I recently had the privilege to attend a presentation by Middletown Area Middle School students who participate in the anti-bullying Club Ophelia. I was impressed by the compassion, empathy and courage those students demonstrated in their stand against teenage bullying—a phenomenon that is frighteningly real, even in Middletown.
But sadly, bullying in Middletown isn’t limited to schools.
As a reporter, I follow what local political movements are saying—and I have to say that I’ve never seen a political campaign in a small town that was more vitriolic and personal than the one preceeding Middletown’s recent primary election.
While there are many examples, I’ll mention two that particularly stood out to me.
The website for Middletown Citizens for Responsible Government—a political action committee that mysteriously refuses to name what candidates it supports—posted an “Open letter to Mayor Robert Reid.” The letter snidely attacks Reid—widely respected, in my experience, as a humble man who truly cares about the town—for not endorsing council incumbents and saying the website took one of his quotes out of context. It calls the mayor names and sarcastically insults his intelligence and competence.
Contrast that with the respectful reaction of mayoral candidate James Curry to Reid’s endorsement of a different candidate: “Everybody's entitled to their own opinion, but I'm hoping that the people will look at it objectively and pick the candidate who's best suited for the job.” It still gets the point across, but without the rudeness.
The second example is Wesley Wyndam-Pryce, a Facebook page that claims to belong to a Penn State Harrisburg student (although Wesley Wyndam-Pryce was the name of a character from the television show Buffy the Vampire Slayer). The page, which drips with sarcasm, venom, and foul language, has consistently attacked candidates who disagree with council and their supporters. It’s accused people of allegedly abetting sex offenders, looking for personal monetary gain, and not paying taxes; called them names like the “secret squirrels” and “varmint”; and even created crass graphics to make people look foolish.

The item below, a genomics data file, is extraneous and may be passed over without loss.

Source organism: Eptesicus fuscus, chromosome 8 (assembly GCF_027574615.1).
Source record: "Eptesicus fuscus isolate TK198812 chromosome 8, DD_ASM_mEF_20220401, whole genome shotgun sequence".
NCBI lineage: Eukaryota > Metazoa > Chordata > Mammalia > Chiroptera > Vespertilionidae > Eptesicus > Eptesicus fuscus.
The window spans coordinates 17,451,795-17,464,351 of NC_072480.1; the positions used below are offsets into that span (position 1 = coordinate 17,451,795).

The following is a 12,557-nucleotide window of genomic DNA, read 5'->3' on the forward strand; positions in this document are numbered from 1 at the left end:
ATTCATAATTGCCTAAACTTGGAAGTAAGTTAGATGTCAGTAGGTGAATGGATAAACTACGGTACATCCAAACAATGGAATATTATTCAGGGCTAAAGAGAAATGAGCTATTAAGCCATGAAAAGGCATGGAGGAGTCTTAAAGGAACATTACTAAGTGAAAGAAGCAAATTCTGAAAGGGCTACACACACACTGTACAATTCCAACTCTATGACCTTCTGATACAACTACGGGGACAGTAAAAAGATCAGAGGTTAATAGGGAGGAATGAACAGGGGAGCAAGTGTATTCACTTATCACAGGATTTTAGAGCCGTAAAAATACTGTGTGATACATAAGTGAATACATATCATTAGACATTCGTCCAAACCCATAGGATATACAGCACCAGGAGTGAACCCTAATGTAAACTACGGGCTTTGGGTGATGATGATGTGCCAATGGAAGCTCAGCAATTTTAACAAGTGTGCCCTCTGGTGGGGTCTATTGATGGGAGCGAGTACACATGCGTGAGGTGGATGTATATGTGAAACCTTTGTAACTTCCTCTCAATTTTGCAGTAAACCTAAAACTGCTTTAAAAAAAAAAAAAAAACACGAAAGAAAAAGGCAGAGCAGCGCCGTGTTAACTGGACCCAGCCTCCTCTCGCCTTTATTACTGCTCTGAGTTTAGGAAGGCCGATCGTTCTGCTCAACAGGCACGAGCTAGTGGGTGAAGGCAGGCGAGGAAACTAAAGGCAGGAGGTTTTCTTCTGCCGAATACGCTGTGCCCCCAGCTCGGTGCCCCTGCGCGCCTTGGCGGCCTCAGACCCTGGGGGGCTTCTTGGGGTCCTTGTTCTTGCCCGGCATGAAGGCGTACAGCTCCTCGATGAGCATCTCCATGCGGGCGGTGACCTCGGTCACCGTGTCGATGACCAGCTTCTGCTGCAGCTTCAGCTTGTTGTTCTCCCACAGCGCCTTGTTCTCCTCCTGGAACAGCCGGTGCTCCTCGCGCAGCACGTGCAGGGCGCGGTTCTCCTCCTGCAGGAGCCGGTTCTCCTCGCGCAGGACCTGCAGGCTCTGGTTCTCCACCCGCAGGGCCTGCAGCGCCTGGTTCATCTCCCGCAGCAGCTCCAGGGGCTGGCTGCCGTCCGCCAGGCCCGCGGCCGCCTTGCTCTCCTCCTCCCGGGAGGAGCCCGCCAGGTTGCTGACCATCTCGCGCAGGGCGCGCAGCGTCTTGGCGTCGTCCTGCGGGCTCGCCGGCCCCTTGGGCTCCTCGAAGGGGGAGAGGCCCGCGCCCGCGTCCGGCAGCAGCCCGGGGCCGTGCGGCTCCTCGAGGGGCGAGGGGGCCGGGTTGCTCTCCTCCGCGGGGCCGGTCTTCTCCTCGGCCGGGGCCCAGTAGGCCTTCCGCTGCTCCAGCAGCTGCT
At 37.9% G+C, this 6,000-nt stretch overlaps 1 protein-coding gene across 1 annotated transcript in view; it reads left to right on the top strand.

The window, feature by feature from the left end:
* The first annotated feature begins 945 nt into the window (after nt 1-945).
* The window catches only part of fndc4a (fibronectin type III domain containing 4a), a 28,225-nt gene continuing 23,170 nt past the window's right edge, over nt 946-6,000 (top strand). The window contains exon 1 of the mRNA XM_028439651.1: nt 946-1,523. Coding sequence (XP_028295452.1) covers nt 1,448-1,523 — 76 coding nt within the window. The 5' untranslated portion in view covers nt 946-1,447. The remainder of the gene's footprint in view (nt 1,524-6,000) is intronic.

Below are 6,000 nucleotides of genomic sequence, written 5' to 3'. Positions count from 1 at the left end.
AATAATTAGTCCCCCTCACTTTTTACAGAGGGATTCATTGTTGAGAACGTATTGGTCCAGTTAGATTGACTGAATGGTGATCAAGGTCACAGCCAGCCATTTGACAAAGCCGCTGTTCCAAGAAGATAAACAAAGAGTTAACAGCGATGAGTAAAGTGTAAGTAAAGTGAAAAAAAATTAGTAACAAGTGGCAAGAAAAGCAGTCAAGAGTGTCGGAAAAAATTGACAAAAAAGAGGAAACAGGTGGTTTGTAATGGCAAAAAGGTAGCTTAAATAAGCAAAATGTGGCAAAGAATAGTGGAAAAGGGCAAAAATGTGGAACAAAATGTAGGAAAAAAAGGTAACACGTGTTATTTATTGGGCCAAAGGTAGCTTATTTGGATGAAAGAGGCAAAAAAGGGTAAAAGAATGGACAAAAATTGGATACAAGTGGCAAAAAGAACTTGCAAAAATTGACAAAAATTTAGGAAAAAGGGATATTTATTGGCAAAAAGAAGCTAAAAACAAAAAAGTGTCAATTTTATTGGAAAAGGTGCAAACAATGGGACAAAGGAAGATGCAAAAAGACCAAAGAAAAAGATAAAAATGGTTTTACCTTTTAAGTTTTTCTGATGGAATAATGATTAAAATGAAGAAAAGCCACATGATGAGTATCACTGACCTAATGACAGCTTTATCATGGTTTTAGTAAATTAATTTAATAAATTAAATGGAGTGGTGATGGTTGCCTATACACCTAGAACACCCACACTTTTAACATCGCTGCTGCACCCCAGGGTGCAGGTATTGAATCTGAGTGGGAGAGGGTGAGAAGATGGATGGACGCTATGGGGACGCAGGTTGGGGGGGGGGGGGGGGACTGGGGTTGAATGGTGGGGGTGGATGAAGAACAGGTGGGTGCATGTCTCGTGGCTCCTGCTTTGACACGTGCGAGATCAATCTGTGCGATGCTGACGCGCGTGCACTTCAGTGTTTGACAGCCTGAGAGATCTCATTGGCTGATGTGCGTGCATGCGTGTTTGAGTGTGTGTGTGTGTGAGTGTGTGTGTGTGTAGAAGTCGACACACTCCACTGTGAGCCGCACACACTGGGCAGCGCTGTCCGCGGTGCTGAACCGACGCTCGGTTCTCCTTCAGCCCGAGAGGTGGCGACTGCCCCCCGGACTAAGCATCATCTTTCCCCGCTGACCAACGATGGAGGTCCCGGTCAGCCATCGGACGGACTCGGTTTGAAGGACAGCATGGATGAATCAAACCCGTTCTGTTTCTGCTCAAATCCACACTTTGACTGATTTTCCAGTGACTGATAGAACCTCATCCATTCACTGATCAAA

With attacks like that, what decent person would want to be involved in the public discussion to make Middletown better?
I’ve also seen childish attacks flung at the current borough officials—comments about someone’s appearance; claims that the a town leader is intentionally trying to bankrupt the town, like a comic book villain; rude, photoshopped images of borough officials.
If there is one thing that can definitely said about Middletown, it’s that the issues it faces are complex, and reasonable people can disagree without being stupid or dishonest.
As a reporter, I frequently get calls from people on both sides of issues—and, quite honestly, I’m often disappointed at the level of discourse. Most of the “tips” tend to focus on the legal records or other misdeeds of one person or another rather than actual policy issues.
Now, I do my due diligence to investigate the validity of these finger-pointing tips, but wouldn’t it be more useful to focus on the issues that will determine the town’s future?
At the end of the day, the negativity probably causes more problems than anything else, because it tarnishes Middletown’s reputation and discourages civic involvement.
Middletown is recovering from a brutally negative primary race, but the town’s political future still hangs in the balance in November’s general election.
As we approach that election, perhaps we should take the words of one Club Ophelia student to heart: “if you don’t have anything nice to say, don’t say anything at all.”